Capresso Infinity Review
Pros: Relatively inexpensive, relatively quiet
Cons: Poor grind consistency for a burr model, chute hangs onto a lot of grinds
Compare to Similar Products
$99.93 at Amazon
$89.95 at Amazon
$24.69 at Amazon
|$30 List||$27 List|
$19.97 at Amazon
|Pros||Relatively inexpensive, relatively quiet||Good grind consistency, relatively inexpensive||Relatively clean and easy to use, quieter than most blade models||Cheaper than a burr model, very little spillage||Inexpensive, relatively quiet for a blade model|
|Cons||Poor grind consistency for a burr model, chute hangs onto a lot of grinds||Somewhat loud, can make a mess||Produces inconsistent grinds||More expensive than many other blade models, inconsistent grinds||Inconsistent grinds, messy, hard to clean|
|Bottom Line||Offers burr technology on the cheap, but falls short of being a good value overall||Excellent performance and one of the best values on the market||One of the better blade models on the market, but definitely don't expect it to produce consistent grinds||A standard blade model that may be a bit more expensive than many are hoping||All the disadvantages of a blade model without many redeeming qualities|
|Rating Categories||Capresso Infinity||Bodum Bistro||Mr. Coffee 12 Cup E...||KitchenAid Blade||Mueller HyperGrind...|
|Grind Consistency (35%)|
|User Friendliness (25%)|
|Specs||Capresso Infinity||Bodum Bistro||Mr. Coffee 12 Cup E...||KitchenAid Blade||Mueller HyperGrind...|
|Grinding Mechanism||conical burr||conical burr||blade||blade||blade|
|Burr/Blade Material||stainless steel||stainless steel||stainless steel||stainless steel||stainless steel|
|Dimensions||14.6" x 9.6" x 7.8"||7.6" x 7.1" x 12.5"||5" x 5" x 9"||7.1" x 4.1" x 3.7"||7.8" x 4.5" x 4.3"|
|Weight||4 lbs||3.22 lbs||1.7 lbs||2.6 lbs||1.45 lbs|
|Cup Material||plastic||glass||plastic, metal||metal||plastic|
|Warranty||One Year Limited||Two Year Limited||One Year Limited||One Year Full||Two Year Limited|
Our Analysis and Test Results
The Capresso Infinity isn't a bad grinder, but in our opinion it fails to find a meaningful niche for itself in the current market. There are other inexpensive burr models that do a significantly better job, and there are much less expensive blade models that aren't too far off from the Infinity's performance.
The only thing we would say we really like about the Infinity is the fact that the noise it makes is a bit less offensive than the squeals of most of the other lower-priced burr grinders on the market. It registered just 83 decibels on our noise meter, making it one of the quieter models of the bunch. The pitch it emits is a bit lower than that of most comparable models as well, making the overall sound a bit less grating. The pitch does undulate a bit, which makes the noise a bit more noticeable, but it never verges into full-on annoying territory.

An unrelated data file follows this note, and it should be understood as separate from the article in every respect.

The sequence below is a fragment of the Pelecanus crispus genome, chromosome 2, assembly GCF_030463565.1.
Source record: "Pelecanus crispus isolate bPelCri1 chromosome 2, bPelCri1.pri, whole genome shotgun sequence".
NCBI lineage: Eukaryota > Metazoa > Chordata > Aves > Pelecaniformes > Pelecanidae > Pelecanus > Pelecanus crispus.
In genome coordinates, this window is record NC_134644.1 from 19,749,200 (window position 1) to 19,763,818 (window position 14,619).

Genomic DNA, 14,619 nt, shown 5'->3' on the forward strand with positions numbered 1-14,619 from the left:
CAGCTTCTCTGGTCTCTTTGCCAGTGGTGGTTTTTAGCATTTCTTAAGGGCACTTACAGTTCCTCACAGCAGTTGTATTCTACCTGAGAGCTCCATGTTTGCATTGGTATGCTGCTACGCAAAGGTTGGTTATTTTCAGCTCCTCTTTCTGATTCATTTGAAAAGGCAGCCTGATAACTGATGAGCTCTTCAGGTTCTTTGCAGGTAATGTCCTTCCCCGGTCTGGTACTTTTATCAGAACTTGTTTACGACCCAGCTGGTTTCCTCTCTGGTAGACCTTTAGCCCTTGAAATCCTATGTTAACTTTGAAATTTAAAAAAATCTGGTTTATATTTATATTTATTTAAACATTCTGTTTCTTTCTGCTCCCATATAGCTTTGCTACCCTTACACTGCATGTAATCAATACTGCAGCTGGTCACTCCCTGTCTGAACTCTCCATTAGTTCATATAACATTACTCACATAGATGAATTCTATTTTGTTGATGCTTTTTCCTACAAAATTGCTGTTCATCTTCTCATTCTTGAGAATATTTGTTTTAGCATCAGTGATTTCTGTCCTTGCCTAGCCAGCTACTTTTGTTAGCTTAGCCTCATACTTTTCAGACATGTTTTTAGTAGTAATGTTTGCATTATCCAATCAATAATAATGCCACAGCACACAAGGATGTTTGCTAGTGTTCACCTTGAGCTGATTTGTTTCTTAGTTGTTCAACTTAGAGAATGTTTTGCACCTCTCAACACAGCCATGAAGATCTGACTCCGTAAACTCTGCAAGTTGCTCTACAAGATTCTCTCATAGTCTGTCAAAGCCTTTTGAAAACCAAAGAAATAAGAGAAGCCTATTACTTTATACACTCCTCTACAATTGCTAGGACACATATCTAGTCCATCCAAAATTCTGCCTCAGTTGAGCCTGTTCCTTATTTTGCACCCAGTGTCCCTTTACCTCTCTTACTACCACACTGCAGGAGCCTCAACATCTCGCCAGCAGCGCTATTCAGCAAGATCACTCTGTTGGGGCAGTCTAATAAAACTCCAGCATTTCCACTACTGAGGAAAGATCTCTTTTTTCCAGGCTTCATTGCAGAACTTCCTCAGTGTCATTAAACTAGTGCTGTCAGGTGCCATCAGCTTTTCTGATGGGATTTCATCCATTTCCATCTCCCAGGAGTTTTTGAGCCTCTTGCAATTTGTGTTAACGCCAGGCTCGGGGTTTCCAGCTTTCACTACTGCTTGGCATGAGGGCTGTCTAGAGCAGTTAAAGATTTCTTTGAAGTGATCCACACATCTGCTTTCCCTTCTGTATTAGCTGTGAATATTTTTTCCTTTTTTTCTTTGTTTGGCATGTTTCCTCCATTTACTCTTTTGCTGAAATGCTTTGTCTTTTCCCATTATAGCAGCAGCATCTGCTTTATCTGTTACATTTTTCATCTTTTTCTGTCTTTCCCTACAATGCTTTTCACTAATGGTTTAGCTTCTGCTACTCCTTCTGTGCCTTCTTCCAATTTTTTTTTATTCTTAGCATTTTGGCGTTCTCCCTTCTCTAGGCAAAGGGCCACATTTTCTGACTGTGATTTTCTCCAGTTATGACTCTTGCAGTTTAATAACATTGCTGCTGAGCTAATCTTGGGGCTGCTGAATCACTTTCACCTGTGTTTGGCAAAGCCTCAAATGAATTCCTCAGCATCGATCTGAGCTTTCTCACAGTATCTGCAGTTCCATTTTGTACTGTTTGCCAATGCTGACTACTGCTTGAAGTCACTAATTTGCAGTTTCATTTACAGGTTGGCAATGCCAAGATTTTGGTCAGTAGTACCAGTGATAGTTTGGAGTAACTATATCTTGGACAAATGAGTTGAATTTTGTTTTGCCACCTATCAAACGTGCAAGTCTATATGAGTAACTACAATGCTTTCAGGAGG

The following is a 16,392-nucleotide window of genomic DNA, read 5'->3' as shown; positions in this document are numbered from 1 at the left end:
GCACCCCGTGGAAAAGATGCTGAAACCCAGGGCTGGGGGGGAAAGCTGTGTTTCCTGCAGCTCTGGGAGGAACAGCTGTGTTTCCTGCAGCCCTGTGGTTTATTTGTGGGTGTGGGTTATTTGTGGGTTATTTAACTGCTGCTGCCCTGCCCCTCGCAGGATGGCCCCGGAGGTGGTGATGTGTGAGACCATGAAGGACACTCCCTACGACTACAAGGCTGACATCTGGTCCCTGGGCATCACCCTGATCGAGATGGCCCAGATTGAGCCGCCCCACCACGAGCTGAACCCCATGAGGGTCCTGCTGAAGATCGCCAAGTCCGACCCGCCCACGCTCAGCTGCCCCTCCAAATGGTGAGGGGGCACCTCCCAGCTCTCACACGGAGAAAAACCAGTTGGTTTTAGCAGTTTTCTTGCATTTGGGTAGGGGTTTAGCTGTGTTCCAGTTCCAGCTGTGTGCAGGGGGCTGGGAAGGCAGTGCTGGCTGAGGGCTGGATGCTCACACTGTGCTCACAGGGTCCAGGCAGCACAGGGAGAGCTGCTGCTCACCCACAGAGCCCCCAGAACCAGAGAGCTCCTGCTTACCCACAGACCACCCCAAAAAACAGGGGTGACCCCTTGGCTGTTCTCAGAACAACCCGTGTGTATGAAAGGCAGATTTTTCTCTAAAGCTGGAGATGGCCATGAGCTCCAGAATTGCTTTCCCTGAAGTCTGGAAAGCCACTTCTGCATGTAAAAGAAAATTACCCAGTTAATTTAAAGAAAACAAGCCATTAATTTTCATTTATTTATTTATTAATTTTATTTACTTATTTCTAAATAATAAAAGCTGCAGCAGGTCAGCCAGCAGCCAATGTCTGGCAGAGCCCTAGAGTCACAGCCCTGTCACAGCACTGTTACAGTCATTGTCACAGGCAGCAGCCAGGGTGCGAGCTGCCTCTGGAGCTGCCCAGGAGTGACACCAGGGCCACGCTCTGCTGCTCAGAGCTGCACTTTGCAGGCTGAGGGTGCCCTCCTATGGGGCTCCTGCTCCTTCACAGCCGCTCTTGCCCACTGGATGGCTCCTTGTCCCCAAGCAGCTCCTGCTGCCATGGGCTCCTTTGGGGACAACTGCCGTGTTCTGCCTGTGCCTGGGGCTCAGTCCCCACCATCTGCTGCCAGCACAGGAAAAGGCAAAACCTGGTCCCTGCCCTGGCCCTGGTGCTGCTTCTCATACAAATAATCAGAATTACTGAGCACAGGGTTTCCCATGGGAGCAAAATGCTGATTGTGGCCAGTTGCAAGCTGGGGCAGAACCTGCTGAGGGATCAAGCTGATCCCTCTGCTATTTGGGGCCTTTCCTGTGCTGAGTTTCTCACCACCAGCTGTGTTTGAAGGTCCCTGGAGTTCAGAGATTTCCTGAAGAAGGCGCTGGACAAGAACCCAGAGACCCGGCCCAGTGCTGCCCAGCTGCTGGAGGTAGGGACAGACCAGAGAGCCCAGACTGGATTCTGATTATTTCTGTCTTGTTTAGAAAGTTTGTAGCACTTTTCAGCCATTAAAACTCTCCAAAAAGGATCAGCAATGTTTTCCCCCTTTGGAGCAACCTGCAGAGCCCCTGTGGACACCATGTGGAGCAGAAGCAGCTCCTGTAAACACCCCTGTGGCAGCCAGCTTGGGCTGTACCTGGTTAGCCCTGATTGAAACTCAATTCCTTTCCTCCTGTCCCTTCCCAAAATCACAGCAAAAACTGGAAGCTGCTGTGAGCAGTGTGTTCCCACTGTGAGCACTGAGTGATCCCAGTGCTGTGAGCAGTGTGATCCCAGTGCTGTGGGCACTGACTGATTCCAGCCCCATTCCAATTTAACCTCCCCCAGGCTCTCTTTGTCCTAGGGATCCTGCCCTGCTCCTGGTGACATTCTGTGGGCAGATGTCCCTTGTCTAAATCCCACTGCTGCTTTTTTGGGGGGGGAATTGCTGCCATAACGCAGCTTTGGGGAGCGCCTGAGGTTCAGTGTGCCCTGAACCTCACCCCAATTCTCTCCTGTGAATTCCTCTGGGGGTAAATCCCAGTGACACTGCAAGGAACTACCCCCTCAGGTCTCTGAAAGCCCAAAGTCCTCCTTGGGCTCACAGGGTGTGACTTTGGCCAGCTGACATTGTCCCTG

Apart from a relatively innocuous noise, we didn't encounter anything in our testing that really got us excited about the Infinity.
Our biggest qualm with the Infinity is its grind consistency. You would both hope and expect that a burr grinder would be a step up in terms of grind consistency when compared to any blade grinder. The Infinity is a step up from all the blade models we tested, but only by a small degree.
The biggest problem we found with this model's grind consistency is its propensity to create fine coffee dust (often referred to as fines). These fines expose more surface area to water and cause the water to move through the grinds more slowly, leading to over extraction. When we ran the Infinity's grinds through a series of sieve shakers we found a whopping 30% of those grinds to be fines, something we saw in no other burr grinder.
Apart from creating a lot of fines, the Infinity also tends to hang onto a lot of grinds in its chute. This often leads to multiple grams of coffee spilling out of said chute, creating a mess on your counter. After every use we ended up tapping the machine to release all of those pent up grinds so they wouldn't affect the tests we ran next.
Our final complaint is the lower burr of this machine is quite difficult to remove and clean. That problem is especially frustrating since so many grinds tend to get stuck in the machine.
While the Capresso Infinity is inexpensive, we don't think it presents a very good value within its price range. There are other, similarly priced burr grinders that outdid it in almost all of our tests, and you could spend much less on a blade grinder without sacrificing too much performance.
While there's nothing we absolutely hate about the Capresso Infinity, there's nothing we absolutely love either. No matter your needs or budget, we think you'll be able to find a grinder that better suits your situation.
— Max Mutter and Michelle Powell